Under the Government's road map, pubs and restaurants will be able to start serving customers outdoors from next week while hairdressers, nail salons, gyms and libraries - as well as non-essential retail - will be able to reopen.

While there is relief among MPs at the prospect of the economy reopening, there is concern among some about the proposals for the "Covid status certification" scheme dubbed "vaccine passports".

More than 40 Tory MPs have signed a cross-party letter opposing vaccine passports while Labour leader Sir Keir Starmer has described them as "un-British", raising the prospect of a potential Government defeat if - as expected - there is a Commons vote.

Ministers insist the certificates - which could be a mobile phone app or a paper document - will never be required for essential services such as supermarkets, public transport or GP surgeries.

Initially, at least, they will also not be necessary to go to pubs or restaurants as they begin serving again.

The Government is planning trials at a series of events over the coming weeks including the World Snooker Championship at the Crucible Theatre in Sheffield and culminating with the FA Cup final at Wembley on May 15.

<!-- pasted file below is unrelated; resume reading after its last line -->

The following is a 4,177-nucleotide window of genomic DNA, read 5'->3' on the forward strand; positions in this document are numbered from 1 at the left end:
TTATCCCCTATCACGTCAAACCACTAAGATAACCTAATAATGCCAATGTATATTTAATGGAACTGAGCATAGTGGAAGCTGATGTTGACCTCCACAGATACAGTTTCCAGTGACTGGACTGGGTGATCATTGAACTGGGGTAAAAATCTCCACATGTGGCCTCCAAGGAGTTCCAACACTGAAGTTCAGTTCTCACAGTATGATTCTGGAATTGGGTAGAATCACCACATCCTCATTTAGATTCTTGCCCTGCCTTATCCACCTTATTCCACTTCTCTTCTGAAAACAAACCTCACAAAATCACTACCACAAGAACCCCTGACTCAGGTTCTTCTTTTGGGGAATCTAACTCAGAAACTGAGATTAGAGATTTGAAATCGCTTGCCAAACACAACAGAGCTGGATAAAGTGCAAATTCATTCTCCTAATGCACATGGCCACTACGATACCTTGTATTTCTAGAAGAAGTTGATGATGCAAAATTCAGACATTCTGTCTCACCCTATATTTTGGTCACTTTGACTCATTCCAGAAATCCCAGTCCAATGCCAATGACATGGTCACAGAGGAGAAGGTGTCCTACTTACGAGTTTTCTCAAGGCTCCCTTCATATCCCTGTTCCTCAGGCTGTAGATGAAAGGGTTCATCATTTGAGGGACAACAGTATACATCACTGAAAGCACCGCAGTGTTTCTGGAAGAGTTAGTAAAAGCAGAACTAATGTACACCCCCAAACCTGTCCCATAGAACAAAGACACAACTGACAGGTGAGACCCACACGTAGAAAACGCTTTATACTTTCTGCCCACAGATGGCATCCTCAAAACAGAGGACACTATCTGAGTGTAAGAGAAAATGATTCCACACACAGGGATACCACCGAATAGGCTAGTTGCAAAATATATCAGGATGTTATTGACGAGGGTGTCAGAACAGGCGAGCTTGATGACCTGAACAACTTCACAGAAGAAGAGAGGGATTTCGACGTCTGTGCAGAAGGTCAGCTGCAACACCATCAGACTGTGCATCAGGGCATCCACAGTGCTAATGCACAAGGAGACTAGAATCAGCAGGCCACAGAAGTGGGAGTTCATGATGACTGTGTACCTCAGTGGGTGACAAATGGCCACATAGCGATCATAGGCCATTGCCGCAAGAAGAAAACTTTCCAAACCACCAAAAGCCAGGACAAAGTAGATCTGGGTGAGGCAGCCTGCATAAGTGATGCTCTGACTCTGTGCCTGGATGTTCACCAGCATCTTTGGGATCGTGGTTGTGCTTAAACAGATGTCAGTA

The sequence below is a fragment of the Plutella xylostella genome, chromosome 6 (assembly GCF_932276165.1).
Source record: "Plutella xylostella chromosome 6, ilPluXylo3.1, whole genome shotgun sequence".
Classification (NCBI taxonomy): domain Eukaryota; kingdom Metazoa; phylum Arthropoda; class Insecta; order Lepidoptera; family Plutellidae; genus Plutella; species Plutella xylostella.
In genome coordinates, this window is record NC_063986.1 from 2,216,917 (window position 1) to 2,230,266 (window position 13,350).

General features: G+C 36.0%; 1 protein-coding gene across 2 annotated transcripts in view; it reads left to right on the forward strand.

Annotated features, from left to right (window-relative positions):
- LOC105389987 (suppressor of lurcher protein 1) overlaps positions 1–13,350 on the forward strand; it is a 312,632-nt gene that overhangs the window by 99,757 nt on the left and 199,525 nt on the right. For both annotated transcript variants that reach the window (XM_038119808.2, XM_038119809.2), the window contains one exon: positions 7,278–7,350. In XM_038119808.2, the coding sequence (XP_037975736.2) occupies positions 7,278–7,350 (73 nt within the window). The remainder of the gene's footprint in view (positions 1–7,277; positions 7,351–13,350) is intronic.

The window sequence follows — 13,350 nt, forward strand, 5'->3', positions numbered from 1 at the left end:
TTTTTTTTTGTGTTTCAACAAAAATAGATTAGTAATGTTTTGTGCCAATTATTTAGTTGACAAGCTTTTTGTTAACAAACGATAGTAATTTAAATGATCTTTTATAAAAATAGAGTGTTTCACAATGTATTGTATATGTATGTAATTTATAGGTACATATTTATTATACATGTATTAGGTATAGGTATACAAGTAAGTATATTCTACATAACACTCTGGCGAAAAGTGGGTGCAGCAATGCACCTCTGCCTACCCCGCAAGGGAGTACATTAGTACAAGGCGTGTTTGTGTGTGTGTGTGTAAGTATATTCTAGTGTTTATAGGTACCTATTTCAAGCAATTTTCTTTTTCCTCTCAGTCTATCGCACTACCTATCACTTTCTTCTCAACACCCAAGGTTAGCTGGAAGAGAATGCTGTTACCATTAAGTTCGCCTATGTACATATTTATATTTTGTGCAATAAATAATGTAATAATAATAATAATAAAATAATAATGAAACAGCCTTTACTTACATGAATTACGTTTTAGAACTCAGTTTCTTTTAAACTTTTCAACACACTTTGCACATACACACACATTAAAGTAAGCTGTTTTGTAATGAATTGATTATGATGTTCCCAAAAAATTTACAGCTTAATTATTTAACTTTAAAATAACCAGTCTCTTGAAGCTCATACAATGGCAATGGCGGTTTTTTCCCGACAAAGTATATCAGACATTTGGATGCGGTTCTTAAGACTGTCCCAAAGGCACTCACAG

Initially they will not involve the use of certificates although spectators will be required to be tested for Covid-19 both before and after the event.

Mr Johnson will also use the news conference - a year to the day after he was admitted to hospital with Covid-19 - to set out further details for easing foreign travel restrictions.

While the ban on foreign travel from England will not be lifted before May 17, Downing Street has said that when the rules are relaxed there will be a risk-based "traffic light" system with red, amber and green ratings for countries around the world.

Travellers arriving from countries rated green will not be required to isolate although pre-departure and post-arrival tests will still be needed.

For those classed as amber or red, the restrictions will remain as they are, with arrivals required to isolate or enter quarantine.

Officials have made clear that there will be no announcement this week on which country is on which list - a decision which has been criticised by tourism industry bosses.

Mr Argar said the Prime Minister would be trying to give "as much foresight and as few surprises as possible" about the possibility of international travel this year during his press conference on Monday.

Meanwhile, the Government has also announced that everyone in England is to be offered free, twice-weekly lateral flow tests - which can provide results in around 30 minutes - from Friday.

Hairdressers and barbers can reopen in Scotland from Monday, a week earlier than in England.

Some non-essential shops can also reopen, including garden centres and homeware stores, while university and college students will return for in-person teaching and outdoor contact sports can restart for youngsters aged 12 to 17.

Reporting by PA